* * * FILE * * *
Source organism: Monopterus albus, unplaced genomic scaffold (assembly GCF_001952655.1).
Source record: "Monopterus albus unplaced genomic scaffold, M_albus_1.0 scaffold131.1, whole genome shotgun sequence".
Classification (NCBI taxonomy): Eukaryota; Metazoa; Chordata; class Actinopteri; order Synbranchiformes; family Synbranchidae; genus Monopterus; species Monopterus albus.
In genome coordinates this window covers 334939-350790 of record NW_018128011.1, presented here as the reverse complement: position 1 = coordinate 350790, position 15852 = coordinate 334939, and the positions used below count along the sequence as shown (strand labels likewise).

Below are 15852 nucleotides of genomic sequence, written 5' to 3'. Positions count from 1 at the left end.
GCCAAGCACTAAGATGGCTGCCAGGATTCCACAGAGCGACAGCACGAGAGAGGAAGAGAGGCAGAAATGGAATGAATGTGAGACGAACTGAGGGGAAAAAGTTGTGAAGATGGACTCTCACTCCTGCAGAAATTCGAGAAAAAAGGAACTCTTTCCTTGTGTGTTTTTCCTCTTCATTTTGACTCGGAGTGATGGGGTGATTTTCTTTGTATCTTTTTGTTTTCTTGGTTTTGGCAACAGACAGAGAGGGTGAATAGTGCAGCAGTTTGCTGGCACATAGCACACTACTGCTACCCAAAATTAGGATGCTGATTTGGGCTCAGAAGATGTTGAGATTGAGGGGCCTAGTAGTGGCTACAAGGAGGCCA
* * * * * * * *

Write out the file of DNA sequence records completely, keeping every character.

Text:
Source organism: Monopterus albus, unplaced genomic scaffold (assembly GCF_001952655.1).
Source record: "Monopterus albus unplaced genomic scaffold, M_albus_1.0 scaffold131.1, whole genome shotgun sequence".
Classification (NCBI taxonomy): Eukaryota; Metazoa; Chordata; class Actinopteri; order Synbranchiformes; family Synbranchidae; genus Monopterus; species Monopterus albus.
In genome coordinates this window covers 334939-350790 of record NW_018128011.1, presented here as the reverse complement: position 1 = coordinate 350790, position 15852 = coordinate 334939, and the positions used below count along the sequence as shown (strand labels likewise).

Below are 15852 nucleotides of genomic sequence, written 5' to 3'. Positions count from 1 at the left end.
GCCAAGCACTAAGATGGCTGCCAGGATTCCACAGAGCGACAGCACGAGAGAGGAAGAGAGGCAGAAATGGAATGAATGTGAGACGAACTGAGGGGAAAAAGTTGTGAAGATGGACTCTCACTCCTGCAGAAATTCGAGAAAAAAGGAACTCTTTCCTTGTGTGTTTTTCCTCTTCATTTTGACTCGGAGTGATGGGGTGATTTTCTTTGTATCTTTTTGTTTTCTTGGTTTTGGCAACAGACAGAGAGGGTGAATAGTGCAGCAGTTTGCTGGCACATAGCACACTACTGCTACCCAAAATTAGGATGCTGATTTGGGCTCAGAAGATGTTGAGATTGAGGGGCCTAGTAGTGGCTACAAGGAGGCCA